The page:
Succinate dehydrogenase B deficient renal cell carcinoma in a young adult with paraganglioma: Management of a rare, hereditary malignancy

BJMO - volume 15, issue 1, january 2021

E. Roussel MD, D. Hompes MD, PhD, M. Bex MD, O. Bechter MD, PhD, S. Jentjens MD, PhD, I. Fourneau MD, PhD, R. Sciot MD, PhD, M. Baldewijns MD, PhD, M. Albersen MD, PhD


Succinate dehydrogenase deficient renal cell carcinoma (SDH-RCC) is a very rare but distinct renal neo-plasm, most often presenting at a young age and commonly associated with paragangliomas, pheochromocytomas and gastro-intestinal stromal tumours as a hereditary cancer syndrome. Although SDH-RCCs often have a relatively indolent disease course, higher nuclear grade, coagulative necrosis and sarcomatoid dedifferentiation may indicate aggressive disease. Radical surgery and (targeted) radiation therapy are valuable options in the treatment of these rare tumours. Genetic testing for germline SDH mutations is crucial. First-line relatives with germline SDH mutations should undergo periodical screening since early detection is paramount. The strong presence of the Warburg effect in SDH-related tumours make these the hallmark tumour for 18Fluorodeoxyglucose Positron Emission Tomography based screening and follow-up.

(BELG J MED ONCOL 2021;15(1):44-7)

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Molecular-defined melanoma: Implications for clinical practice

BJMO - volume 13, issue 7, november 2019

Y. Van Herck MD, O. Bechter MD, PhD


Due to the development of genome-directed therapy and standardised methods of molecular analysis, molecular diagnostics has become an important part of daily practice in clinical oncology, especially in diseases like malignant melanoma where molecular testing has therapeutic implications. Melanoma has one of the highest mutation frequency of all cancers analysed in the TGCA (The Cancer Genome Atlas) and is characterised by an enormous genetic heterogeneity.1 The discovery of ‘driver mutations’ directly involved in melanomagenesis has led to the development of small-molecule kinase inhibitors. The emergence of BRAF and MEK inhibitors has completely changed treatment paradigm for BRAF-mutant metastatic melanoma with dramatically improvement of therapeutic outcomes. Despite high response rates, the duration of response remains limited, mainly due to the development of acquired treatment resistance. In this review the authors try to outline the importance of molecular oncology for malignant melanoma by giving an overview of the most frequent and potentially clinically relevant molecular alterations, the targeted therapies already used in clinical routine and by discussing the problem of acquired resistance and treatment strategies being developed to circumvent these obstacles.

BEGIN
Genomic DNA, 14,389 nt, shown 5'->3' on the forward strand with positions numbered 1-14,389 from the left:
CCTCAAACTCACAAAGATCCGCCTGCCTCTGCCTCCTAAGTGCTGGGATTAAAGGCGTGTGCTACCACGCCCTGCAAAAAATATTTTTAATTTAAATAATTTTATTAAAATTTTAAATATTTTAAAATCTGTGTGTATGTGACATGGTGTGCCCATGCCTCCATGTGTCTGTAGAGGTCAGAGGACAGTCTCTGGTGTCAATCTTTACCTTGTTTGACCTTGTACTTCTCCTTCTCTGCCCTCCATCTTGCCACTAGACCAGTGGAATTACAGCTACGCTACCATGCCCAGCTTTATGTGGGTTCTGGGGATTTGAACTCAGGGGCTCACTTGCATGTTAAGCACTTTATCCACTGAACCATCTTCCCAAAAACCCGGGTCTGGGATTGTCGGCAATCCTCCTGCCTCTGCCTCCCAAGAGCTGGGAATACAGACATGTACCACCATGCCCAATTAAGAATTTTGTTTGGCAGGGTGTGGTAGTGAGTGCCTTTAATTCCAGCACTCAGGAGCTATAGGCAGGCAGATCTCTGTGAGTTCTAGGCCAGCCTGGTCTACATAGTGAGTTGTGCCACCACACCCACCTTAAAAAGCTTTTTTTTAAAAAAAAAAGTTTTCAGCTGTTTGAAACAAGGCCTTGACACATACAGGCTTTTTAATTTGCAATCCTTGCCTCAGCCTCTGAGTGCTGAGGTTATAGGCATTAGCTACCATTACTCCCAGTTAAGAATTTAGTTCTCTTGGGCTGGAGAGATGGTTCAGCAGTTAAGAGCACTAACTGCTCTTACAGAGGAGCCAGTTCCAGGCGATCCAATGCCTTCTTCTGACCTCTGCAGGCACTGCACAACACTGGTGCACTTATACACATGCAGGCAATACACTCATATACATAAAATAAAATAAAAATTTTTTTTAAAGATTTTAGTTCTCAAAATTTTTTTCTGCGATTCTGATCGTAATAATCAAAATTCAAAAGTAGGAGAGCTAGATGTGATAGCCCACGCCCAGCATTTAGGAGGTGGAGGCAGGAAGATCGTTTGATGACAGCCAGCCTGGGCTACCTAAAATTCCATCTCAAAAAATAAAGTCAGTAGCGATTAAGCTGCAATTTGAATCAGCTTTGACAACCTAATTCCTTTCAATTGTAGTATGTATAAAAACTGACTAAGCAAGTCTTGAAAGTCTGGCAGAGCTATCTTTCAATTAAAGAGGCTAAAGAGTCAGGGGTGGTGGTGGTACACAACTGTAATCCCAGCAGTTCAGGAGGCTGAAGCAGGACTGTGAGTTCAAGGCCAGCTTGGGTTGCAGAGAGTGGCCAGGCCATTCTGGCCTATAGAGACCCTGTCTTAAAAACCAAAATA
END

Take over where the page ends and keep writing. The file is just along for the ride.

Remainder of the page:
(BELG J MED ONCOL 2019;13(7):277–85)

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Soft tissue sarcoma: the clinically relevant basics and an update on systemic therapy options for patients with advanced disease

BJMO - volume 7, issue 3, july 2013

P. Schöffski MD, MPH , D. Hompes MD, PhD, A. Wozniak PhD, H. Dumez MD, PhD, I. Samson MD, M. Stas PhD, F. Sinnaeve , O. Bechter MD, PhD, M. Debiec-Rychter MD, PhD, E. Van Limbergen MD, PhD, S. Pans MD, PhD, R. Sciot MD, PhD


Sarcomas are a group of rare solid tumours arising from mesenchymal or connective tissue. This review focuses on soft tissue sarcoma and covers general topics such as the epidemiology, age distribution, site of disease, histogenesis, histological subtypes, prognosis and outcome of treatment. In more detail the article reviews current systemic treatment standards and selected adverse events of agents such as doxorubicin, ifosfamide, trabectedin and pazopanib, and briefly highlights some drugs that are used off-label in rare subtypes of sarcoma.

(BELG J MED ONCOL 2013;7(3):80–88)

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